My comments above mentioned the predictability of profit margin mean reversion and stock selection based on cash flow and balance sheet strength (Whitman) to avoid interest rate financing exposure. I also simply asked who will replace the Fed when they stop buying (the end of ZIRP). I also highlighted this fall's (and likely many more for several years to come)... upcoming US budget negotiations and the possibility of a repeat of prior knee-jerk market reactions. Vague and wooly, meandering thoughts, yes. Of course, we need not worry, ZIRP will in reality live forever. :-)

Vgm - 5 years ago    Report SPAM
AS -- LOL! You not only misunderstand, but you misrepresent. Please re-read Russell.

Good luck.
AlbertaSunwapta - 5 years ago    Report SPAM
Please explain.


That was a direct quote from your post.

Anyway, back to the thread premise. Personally, I don't see measures of cheapness or reasonable market value implying a short-term movement towards full valuation. Cheap stocks can become even cheaper and so can markets. At the short-term May market peak, investor concerns over a pulling of the great subsidy arose. I don't know if those fears have disappeared. Owning the market and hoping for continual short-term price recovery and/or further price gains based on leveraging today's artificially low financing rates in my view is risky. Owning specific companies substantially immune from market concerns of course is far less risky.

I do agree with Price that the recent high is very different from the prior two peaks. That should be expected, and market technicians and chartists pointing at peaks and equating them is meaningless. Any prior market level can be substantially overshadowed by the next upward cycle for any number of reasons and the fundamentals driving each cycle can have little to no correlation with the prior peak.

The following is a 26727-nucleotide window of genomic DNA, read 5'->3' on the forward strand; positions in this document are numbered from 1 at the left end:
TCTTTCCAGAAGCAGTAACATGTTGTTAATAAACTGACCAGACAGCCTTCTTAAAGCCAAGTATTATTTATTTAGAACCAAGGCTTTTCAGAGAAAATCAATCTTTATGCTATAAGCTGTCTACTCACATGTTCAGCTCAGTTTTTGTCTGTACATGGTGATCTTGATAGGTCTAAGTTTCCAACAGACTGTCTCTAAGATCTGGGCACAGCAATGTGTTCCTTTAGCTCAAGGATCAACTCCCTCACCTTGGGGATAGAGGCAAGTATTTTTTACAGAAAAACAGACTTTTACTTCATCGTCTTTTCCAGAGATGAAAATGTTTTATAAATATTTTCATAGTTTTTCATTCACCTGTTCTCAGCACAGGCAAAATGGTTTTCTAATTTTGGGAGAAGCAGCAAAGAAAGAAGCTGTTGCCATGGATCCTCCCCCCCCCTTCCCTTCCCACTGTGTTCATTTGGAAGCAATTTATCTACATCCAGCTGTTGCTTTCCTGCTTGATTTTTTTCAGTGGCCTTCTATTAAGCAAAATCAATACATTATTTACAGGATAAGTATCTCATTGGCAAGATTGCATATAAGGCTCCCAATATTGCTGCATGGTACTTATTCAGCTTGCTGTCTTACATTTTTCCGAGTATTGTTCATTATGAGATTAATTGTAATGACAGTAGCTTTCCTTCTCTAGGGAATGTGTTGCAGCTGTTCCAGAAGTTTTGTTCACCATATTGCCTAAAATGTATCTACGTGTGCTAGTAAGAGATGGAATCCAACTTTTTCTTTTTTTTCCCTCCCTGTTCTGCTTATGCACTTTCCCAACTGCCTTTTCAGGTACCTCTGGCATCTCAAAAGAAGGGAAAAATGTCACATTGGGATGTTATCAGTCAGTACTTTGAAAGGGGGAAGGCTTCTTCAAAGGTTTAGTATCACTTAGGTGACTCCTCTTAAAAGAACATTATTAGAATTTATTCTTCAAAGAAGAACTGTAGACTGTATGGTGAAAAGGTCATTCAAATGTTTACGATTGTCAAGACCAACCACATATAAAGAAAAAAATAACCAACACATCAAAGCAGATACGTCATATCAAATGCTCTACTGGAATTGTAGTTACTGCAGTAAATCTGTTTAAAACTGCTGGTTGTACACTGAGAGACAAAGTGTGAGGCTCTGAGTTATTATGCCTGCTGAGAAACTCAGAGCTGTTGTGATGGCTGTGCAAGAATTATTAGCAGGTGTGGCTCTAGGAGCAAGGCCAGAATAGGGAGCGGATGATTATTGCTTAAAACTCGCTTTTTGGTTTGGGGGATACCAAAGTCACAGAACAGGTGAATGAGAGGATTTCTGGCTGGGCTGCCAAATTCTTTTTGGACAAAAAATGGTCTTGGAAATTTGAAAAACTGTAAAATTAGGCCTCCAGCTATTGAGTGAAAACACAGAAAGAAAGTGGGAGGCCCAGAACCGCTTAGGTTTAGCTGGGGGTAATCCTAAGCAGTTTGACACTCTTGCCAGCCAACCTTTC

And now a quote highlighting the fuzziness required when thinking of the future but the concern that history sometimes may rhyme... Prem Watsa on hedging...

" And the second is just because we are all here very big fans of Ben Graham, Ben Graham said in 1925 -- in the '30s, he said, after the Crash, after the Depression took hold, that if you weren't bearish in 1925, there was a 1-in-100 chance you'll survive the Depression, 1-in-100 chance. If you weren't bearish long before 1929, meaning 1925, there was a very small chance you survived. So we are very concerned. We don't take this lightly. We're watching this very, very carefully. I mean, if we hadn't hedged, we'd make, I don't know, another $500 million, something like that. Now we can easily buy corporate bonds. We've been in the business for 40 years, and they're stepping away. We think you're not being paid for risk, so we're stepping away from the marketplace. I'll remind you, then, in 2008, 2009, when stock markets were down, we were fully invested. And when spreads were wide, we bought corporate bonds and we bought all sorts of bonds. Today, we think there's a significant amount of risk, and we think you have to be very, very careful. And there's all sorts of unintended consequences in the marketplace because of what's happening in the United States, particularly, but perhaps elsewhere. And so this is our way of protecting ourselves, like we did with our credit default swaps, and just being very, very careful." - Prem Watsa, August, 2013 Transcript source: SeekingAlpha


Vgm - 5 years ago    Report SPAM
"And now a quote highlighting the fuzziness required when thinking of the future"

AS -- please understand that this has zero to do with fuzziness. It reflects a range of outcomes of the kind Howard Marks also talks about. It's good stuff as always from Prem Watsa. I can't think of anyone less fuzzy than Prem.

You just don't get it. It's YOUR rambling unfocussed thoughts I've been referring to and which you need to look at. Not Prem Watsa. He's doing OK :-)

Goodbye. Good luck.